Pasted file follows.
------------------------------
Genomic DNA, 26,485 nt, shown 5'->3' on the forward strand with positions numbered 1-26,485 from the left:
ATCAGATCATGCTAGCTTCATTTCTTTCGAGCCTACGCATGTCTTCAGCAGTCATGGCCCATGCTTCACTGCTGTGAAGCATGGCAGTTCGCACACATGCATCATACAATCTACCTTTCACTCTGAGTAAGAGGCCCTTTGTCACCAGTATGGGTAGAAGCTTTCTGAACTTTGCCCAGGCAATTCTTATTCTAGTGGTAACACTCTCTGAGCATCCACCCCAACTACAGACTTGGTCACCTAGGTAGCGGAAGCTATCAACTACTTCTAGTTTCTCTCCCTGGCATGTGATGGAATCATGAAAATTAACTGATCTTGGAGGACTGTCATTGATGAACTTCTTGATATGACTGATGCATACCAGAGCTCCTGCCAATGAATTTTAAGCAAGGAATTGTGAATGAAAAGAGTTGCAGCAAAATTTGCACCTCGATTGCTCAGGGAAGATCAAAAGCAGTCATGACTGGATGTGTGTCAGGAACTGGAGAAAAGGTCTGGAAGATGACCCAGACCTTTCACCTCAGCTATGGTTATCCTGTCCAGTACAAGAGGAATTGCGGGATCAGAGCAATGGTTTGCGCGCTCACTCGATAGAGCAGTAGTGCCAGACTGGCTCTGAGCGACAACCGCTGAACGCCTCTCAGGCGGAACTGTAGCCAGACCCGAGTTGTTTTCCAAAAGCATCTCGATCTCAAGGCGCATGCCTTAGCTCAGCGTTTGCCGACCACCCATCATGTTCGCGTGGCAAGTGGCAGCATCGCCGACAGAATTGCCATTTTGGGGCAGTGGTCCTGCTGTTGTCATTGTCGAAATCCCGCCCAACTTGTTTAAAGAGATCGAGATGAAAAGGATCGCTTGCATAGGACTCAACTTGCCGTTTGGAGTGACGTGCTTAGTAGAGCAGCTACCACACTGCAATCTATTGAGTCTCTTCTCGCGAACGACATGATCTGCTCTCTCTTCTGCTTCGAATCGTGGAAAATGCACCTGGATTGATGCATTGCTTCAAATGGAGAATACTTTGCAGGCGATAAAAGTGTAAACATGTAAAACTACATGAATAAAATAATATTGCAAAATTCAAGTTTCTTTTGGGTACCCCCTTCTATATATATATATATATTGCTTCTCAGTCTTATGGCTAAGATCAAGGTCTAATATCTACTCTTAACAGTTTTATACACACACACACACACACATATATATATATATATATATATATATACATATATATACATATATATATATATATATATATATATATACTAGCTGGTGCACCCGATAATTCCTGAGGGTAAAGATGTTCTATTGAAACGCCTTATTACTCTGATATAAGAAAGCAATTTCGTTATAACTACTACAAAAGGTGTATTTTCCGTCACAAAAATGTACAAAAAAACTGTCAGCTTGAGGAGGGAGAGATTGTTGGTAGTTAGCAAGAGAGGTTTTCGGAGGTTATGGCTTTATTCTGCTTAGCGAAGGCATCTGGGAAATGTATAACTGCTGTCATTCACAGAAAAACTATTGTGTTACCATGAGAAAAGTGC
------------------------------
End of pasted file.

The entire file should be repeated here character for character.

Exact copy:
Genomic DNA, 26,485 nt, shown 5'->3' on the forward strand with positions numbered 1-26,485 from the left:
ATCAGATCATGCTAGCTTCATTTCTTTCGAGCCTACGCATGTCTTCAGCAGTCATGGCCCATGCTTCACTGCTGTGAAGCATGGCAGTTCGCACACATGCATCATACAATCTACCTTTCACTCTGAGTAAGAGGCCCTTTGTCACCAGTATGGGTAGAAGCTTTCTGAACTTTGCCCAGGCAATTCTTATTCTAGTGGTAACACTCTCTGAGCATCCACCCCAACTACAGACTTGGTCACCTAGGTAGCGGAAGCTATCAACTACTTCTAGTTTCTCTCCCTGGCATGTGATGGAATCATGAAAATTAACTGATCTTGGAGGACTGTCATTGATGAACTTCTTGATATGACTGATGCATACCAGAGCTCCTGCCAATGAATTTTAAGCAAGGAATTGTGAATGAAAAGAGTTGCAGCAAAATTTGCACCTCGATTGCTCAGGGAAGATCAAAAGCAGTCATGACTGGATGTGTGTCAGGAACTGGAGAAAAGGTCTGGAAGATGACCCAGACCTTTCACCTCAGCTATGGTTATCCTGTCCAGTACAAGAGGAATTGCGGGATCAGAGCAATGGTTTGCGCGCTCACTCGATAGAGCAGTAGTGCCAGACTGGCTCTGAGCGACAACCGCTGAACGCCTCTCAGGCGGAACTGTAGCCAGACCCGAGTTGTTTTCCAAAAGCATCTCGATCTCAAGGCGCATGCCTTAGCTCAGCGTTTGCCGACCACCCATCATGTTCGCGTGGCAAGTGGCAGCATCGCCGACAGAATTGCCATTTTGGGGCAGTGGTCCTGCTGTTGTCATTGTCGAAATCCCGCCCAACTTGTTTAAAGAGATCGAGATGAAAAGGATCGCTTGCATAGGACTCAACTTGCCGTTTGGAGTGACGTGCTTAGTAGAGCAGCTACCACACTGCAATCTATTGAGTCTCTTCTCGCGAACGACATGATCTGCTCTCTCTTCTGCTTCGAATCGTGGAAAATGCACCTGGATTGATGCATTGCTTCAAATGGAGAATACTTTGCAGGCGATAAAAGTGTAAACATGTAAAACTACATGAATAAAATAATATTGCAAAATTCAAGTTTCTTTTGGGTACCCCCTTCTATATATATATATATATTGCTTCTCAGTCTTATGGCTAAGATCAAGGTCTAATATCTACTCTTAACAGTTTTATACACACACACACACACACATATATATATATATATATATATATATACATATATATACATATATATATATATATATATATATATATACTAGCTGGTGCACCCGATAATTCCTGAGGGTAAAGATGTTCTATTGAAACGCCTTATTACTCTGATATAAGAAAGCAATTTCGTTATAACTACTACAAAAGGTGTATTTTCCGTCACAAAAATGTACAAAAAAACTGTCAGCTTGAGGAGGGAGAGATTGTTGGTAGTTAGCAAGAGAGGTTTTCGGAGGTTATGGCTTTATTCTGCTTAGCGAAGGCATCTGGGAAATGTATAACTGCTGTCATTCACAGAAAAACTATTGTGTTACCATGAGAAAAGTGC